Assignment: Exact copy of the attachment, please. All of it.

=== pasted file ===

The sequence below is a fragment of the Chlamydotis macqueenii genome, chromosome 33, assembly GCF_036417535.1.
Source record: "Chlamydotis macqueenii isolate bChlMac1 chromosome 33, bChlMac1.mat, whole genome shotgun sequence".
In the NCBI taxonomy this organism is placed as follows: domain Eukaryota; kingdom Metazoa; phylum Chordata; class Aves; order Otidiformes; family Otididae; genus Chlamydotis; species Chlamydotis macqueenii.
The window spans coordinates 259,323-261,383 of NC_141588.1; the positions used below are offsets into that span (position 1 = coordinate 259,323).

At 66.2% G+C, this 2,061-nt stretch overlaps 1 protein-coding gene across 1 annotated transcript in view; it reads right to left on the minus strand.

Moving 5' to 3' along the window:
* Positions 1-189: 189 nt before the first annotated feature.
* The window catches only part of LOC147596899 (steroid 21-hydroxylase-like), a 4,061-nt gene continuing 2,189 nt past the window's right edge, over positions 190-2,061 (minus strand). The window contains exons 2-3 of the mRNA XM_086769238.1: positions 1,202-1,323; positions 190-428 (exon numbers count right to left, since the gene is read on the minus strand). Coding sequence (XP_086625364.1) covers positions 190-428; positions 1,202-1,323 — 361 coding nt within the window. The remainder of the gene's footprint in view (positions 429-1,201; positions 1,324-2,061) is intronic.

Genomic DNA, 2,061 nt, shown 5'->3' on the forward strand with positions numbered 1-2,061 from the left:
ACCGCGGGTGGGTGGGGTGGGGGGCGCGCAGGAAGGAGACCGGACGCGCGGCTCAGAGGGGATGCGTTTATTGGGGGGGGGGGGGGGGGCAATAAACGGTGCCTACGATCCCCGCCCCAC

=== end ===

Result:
The sequence below is a fragment of the Chlamydotis macqueenii genome, chromosome 33, assembly GCF_036417535.1.
Source record: "Chlamydotis macqueenii isolate bChlMac1 chromosome 33, bChlMac1.mat, whole genome shotgun sequence".
In the NCBI taxonomy this organism is placed as follows: domain Eukaryota; kingdom Metazoa; phylum Chordata; class Aves; order Otidiformes; family Otididae; genus Chlamydotis; species Chlamydotis macqueenii.
The window spans coordinates 259,323-261,383 of NC_141588.1; the positions used below are offsets into that span (position 1 = coordinate 259,323).

At 66.2% G+C, this 2,061-nt stretch overlaps 1 protein-coding gene across 1 annotated transcript in view; it reads right to left on the minus strand.

Moving 5' to 3' along the window:
* Positions 1-189: 189 nt before the first annotated feature.
* The window catches only part of LOC147596899 (steroid 21-hydroxylase-like), a 4,061-nt gene continuing 2,189 nt past the window's right edge, over positions 190-2,061 (minus strand). The window contains exons 2-3 of the mRNA XM_086769238.1: positions 1,202-1,323; positions 190-428 (exon numbers count right to left, since the gene is read on the minus strand). Coding sequence (XP_086625364.1) covers positions 190-428; positions 1,202-1,323 — 361 coding nt within the window. The remainder of the gene's footprint in view (positions 429-1,201; positions 1,324-2,061) is intronic.

Genomic DNA, 2,061 nt, shown 5'->3' on the forward strand with positions numbered 1-2,061 from the left:
ACCGCGGGTGGGTGGGGTGGGGGGCGCGCAGGAAGGAGACCGGACGCGCGGCTCAGAGGGGATGCGTTTATTGGGGGGGGGGGGGGGGGCAATAAACGGTGCCTACGATCCCCGCCCCAC